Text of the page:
05 Feb

Understanding Brachytherapy

Brachytherapy is a radiation treatment used to fight cancer. The treatment has existed for over a hundred years. Brachy comes from the word for short. With cancer, the short is in relation to the distance of the pellets that emit radiation towards the cancer.

As mentioned, Brachytherapy is a treatment for some types of cancer. The most common cancers to be treated this way are prostate, cervical, esophageal, lung, head and neck, sarcomas and breast.

Brachytherapy has rice-sized pellets inserted into the body near the cancer or tumor. These seeds are then loaded with radiation that is emitted over a period of time, targeting the cancer and reducing the chances of affecting nearby tissues.

Brachytherapy can be administered as high dose or low dose. Low dose treatments are preferred for low risk cancers. The pellets emit a low dose of radiation to the surrounding cancer for approximately one month before the seeds become inert. For high dose radiation, more than one treatment may be necessary. This is intended to target high-risk cancers and the levels of radiation are increased.

The seeds or pellets referred to are inserted into the body either through the vagina or rectum or with a hollow needle. The seeds may be left in the body after treatment has ended, or they may be removed.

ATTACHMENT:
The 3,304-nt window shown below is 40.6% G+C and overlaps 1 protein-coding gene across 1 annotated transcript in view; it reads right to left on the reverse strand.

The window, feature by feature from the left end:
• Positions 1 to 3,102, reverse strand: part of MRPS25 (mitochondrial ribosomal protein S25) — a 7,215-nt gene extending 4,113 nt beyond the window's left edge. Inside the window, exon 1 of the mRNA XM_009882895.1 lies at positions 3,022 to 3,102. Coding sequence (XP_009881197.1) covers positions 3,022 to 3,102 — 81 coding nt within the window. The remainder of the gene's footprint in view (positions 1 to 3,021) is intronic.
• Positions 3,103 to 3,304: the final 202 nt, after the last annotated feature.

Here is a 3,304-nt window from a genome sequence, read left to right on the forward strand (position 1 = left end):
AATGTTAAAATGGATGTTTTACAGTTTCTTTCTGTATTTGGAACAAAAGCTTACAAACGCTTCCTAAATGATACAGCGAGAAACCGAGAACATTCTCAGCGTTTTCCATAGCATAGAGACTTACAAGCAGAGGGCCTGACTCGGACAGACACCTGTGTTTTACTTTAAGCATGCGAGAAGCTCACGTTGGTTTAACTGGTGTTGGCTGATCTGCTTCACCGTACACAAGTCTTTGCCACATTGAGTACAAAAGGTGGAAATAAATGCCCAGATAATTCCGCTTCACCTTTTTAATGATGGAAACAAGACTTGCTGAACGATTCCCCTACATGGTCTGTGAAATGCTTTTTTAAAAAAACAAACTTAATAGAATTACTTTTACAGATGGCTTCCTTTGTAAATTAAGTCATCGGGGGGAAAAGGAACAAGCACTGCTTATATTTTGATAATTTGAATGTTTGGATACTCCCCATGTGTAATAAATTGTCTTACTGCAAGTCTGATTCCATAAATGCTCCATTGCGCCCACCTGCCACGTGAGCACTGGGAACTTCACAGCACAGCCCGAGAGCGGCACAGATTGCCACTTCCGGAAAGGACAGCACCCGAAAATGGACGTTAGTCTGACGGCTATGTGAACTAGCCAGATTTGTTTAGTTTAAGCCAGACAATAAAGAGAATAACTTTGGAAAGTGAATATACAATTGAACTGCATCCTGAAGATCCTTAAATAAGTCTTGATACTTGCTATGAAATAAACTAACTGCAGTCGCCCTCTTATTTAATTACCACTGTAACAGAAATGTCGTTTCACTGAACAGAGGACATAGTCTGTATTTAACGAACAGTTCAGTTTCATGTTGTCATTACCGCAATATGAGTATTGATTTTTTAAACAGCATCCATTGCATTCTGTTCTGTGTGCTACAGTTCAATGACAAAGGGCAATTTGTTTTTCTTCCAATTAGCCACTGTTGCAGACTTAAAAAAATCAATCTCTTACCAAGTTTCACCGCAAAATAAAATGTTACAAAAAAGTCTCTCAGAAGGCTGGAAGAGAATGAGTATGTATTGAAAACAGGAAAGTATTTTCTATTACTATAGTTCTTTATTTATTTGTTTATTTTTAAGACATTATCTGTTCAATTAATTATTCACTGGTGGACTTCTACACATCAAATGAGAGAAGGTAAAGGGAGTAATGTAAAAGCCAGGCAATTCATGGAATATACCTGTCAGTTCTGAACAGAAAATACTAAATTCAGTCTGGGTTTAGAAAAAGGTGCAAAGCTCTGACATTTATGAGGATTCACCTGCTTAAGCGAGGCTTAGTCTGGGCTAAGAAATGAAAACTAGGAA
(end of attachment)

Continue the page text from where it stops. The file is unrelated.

Depending on the type and progression of the cancer, hundreds of seeds could be placed to fight the cancer. External Beam Radiation may be used alongside Brachytherapy to help increase the odds of getting rid of the cancer.

Brachytherapy may be used as an alternative to removal of the prostate, uterus, breast and more. Most people who undergo this type of radiation experience no major side effects. The treatment is usually administered on an outpatient basis.

When done effectively, cancer cells are killed while healthy surrounding tissues remain healthy. Because of the various types of cancer, length of treatment will depend on the individual case. Follow your doctor’s advice for the best chances of battling cancer.

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